Life insurance is a valuable financial planning tool, but make sure the type of insurance you choose matches your needs.
When deciding if you need life insurance, it’s important to first understand what purpose the insurance would be serving. The most common use of life insurance is to provide an immediate pool of assets that can replace the insured’s income or savings potential to meet the needs of the survivors. These needs could be living expenses, outstanding debts like mortgages, education expenses and any other financial needs or goals. The bottom line is, if you aren’t here tomorrow, will your family’s quality of life continue or grind to a halt?
If you decide you do have a need for life insurance, here are some simple rules-of-thumb to use as a starting point.
- How much should I get? A common starting point is 10 times your annual income. If you want to get more comprehensive, you can add the items listed above like mortgage balances, college education costs and other expenses you would want to take care of for your family. There are also circumstances where it makes sense to insure the life of a spouse who does not earn income, but provides critical support for the family and household.
- How long will I need it? You may want coverage until your projected date of financial independence or when the needs listed above no longer exist. For many, this will line up fairly closely with retirement.
I think I need life insurance, but what is the difference between term and whole life?
Term Life is a life insurance contract with a pre-defined expiration date. Designed to serve a temporary need, these policies typically cover a period between 5 and 30 years, which creates a lot of flexibility for their use within your financial plan. The concept is relatively straightforward. The insurance company agrees to pay a death benefit for a certain length of time (the “term”), as long as you pay the premiums. The amount of the premium will be based on your age, health and the term. Similar to home and auto insurance, when you cancel the policy or stop paying the premiums, the contract ends.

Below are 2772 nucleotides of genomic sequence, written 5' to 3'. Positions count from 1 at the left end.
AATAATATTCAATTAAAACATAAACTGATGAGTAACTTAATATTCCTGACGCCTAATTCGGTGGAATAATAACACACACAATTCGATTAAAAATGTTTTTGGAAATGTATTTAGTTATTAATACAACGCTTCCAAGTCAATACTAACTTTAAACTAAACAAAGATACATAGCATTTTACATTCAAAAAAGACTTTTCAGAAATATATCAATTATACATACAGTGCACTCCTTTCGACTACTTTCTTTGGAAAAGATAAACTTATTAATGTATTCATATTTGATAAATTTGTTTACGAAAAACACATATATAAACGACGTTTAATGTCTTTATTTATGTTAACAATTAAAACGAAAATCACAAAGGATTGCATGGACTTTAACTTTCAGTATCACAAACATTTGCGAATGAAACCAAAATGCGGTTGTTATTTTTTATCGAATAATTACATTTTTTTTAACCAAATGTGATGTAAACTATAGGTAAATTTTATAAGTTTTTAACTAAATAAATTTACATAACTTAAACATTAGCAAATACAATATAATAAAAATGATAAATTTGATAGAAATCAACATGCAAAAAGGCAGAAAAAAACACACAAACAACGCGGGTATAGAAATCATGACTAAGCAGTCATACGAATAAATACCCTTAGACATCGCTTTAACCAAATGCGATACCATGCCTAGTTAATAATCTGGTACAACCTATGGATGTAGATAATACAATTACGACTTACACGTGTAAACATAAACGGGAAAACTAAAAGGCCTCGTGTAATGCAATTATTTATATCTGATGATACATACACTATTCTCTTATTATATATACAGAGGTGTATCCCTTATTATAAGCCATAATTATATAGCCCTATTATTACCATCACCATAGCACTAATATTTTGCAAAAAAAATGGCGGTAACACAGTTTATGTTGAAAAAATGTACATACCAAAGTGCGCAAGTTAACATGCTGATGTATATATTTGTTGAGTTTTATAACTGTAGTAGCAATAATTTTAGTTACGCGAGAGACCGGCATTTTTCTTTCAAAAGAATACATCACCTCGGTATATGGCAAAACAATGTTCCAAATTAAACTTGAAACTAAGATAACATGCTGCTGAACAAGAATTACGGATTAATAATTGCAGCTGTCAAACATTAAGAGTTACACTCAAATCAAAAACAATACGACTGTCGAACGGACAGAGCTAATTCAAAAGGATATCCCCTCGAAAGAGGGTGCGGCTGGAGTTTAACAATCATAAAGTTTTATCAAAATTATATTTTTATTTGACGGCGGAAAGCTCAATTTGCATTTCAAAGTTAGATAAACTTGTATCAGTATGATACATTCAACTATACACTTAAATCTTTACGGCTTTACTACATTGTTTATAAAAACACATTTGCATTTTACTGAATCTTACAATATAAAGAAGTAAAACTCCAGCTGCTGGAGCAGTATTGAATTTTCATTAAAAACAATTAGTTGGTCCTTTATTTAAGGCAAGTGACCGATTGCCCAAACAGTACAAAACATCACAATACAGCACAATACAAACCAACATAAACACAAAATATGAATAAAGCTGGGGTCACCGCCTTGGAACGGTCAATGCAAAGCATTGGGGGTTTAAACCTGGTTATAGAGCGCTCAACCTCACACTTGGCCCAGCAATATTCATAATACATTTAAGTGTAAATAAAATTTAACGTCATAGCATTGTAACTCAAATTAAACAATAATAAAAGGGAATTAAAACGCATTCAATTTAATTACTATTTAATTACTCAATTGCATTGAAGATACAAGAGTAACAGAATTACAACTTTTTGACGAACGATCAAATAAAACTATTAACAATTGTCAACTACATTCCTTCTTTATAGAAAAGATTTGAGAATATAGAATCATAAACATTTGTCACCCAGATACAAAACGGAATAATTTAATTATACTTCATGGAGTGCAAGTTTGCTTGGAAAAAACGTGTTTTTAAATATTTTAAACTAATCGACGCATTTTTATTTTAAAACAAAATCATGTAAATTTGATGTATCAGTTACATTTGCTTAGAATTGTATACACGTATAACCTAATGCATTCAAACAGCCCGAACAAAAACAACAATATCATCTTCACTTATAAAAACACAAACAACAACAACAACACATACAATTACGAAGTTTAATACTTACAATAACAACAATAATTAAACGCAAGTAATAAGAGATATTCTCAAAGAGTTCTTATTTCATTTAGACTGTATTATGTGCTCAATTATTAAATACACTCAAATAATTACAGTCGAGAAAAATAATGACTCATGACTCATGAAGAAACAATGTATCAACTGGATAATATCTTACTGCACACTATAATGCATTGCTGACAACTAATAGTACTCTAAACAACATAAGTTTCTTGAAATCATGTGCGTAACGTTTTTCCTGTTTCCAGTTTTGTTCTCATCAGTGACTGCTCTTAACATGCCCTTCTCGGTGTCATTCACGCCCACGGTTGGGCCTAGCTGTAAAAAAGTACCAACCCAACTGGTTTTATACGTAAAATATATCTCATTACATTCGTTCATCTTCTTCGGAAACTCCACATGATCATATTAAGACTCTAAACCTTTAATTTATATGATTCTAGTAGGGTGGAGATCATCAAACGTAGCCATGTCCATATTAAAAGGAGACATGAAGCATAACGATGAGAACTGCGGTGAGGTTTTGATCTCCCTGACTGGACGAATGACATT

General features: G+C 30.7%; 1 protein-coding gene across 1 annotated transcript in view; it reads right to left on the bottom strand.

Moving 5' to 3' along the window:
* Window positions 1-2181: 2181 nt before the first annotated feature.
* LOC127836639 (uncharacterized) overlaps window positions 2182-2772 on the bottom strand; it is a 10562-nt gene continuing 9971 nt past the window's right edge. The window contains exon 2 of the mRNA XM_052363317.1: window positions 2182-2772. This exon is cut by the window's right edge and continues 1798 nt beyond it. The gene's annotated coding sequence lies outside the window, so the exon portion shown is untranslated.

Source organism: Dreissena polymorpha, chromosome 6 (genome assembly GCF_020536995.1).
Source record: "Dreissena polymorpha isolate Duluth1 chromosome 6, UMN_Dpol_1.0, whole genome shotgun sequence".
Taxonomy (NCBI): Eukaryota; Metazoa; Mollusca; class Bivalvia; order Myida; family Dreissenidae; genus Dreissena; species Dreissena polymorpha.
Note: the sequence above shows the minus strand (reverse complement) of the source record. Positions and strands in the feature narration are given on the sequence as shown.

Whole Life is a type of permanent insurance that will pay a death benefit regardless of your age as long as the policy is in-force. The premiums are usually much higher with this type of policy because the premiums paid during early years are used to build cash value and subsidize the cost of insurance for the later years. When you are young, the cost of insurance is very cheap. When you are old, the cost of insurance is very expensive. If you average out the cost over your “whole life”, you get the cost of permanent insurance. The benefits of these types of policies include a permanent death benefit and access to the cash value that is built up within the policy.
Which type of insurance is right for me?
Focus on the why! Are the reasons you need insurance temporary or permanent in nature? Temporary needs would be expenses that are expected to be reduced or go away completely over time, such as replacement of income to cover debts, living expenses or education costs. Permanent needs would include potential future health issues that would prevent insurability, estate tax/liquidity needs (less so now that the combined estate tax exemption is over $22M!) or legal agreements that require insurance that never goes away. The purpose that the insurance is serving will determine the type of insurance that should be purchased. A person’s life insurance needs will typically diminish over time, so it often makes sense to purchase an inexpensive term policy while directing more of your savings to building your army of dollar bills. This is especially true during your precious early years of savings where your Wealth Multiplier is so powerful!
Here is a clip that goes into detail on the differences between term and whole life.
Video: The Best and Worst Types of Life Insurance!
Video: How to Pick the Perfect Term Life Insurance Policy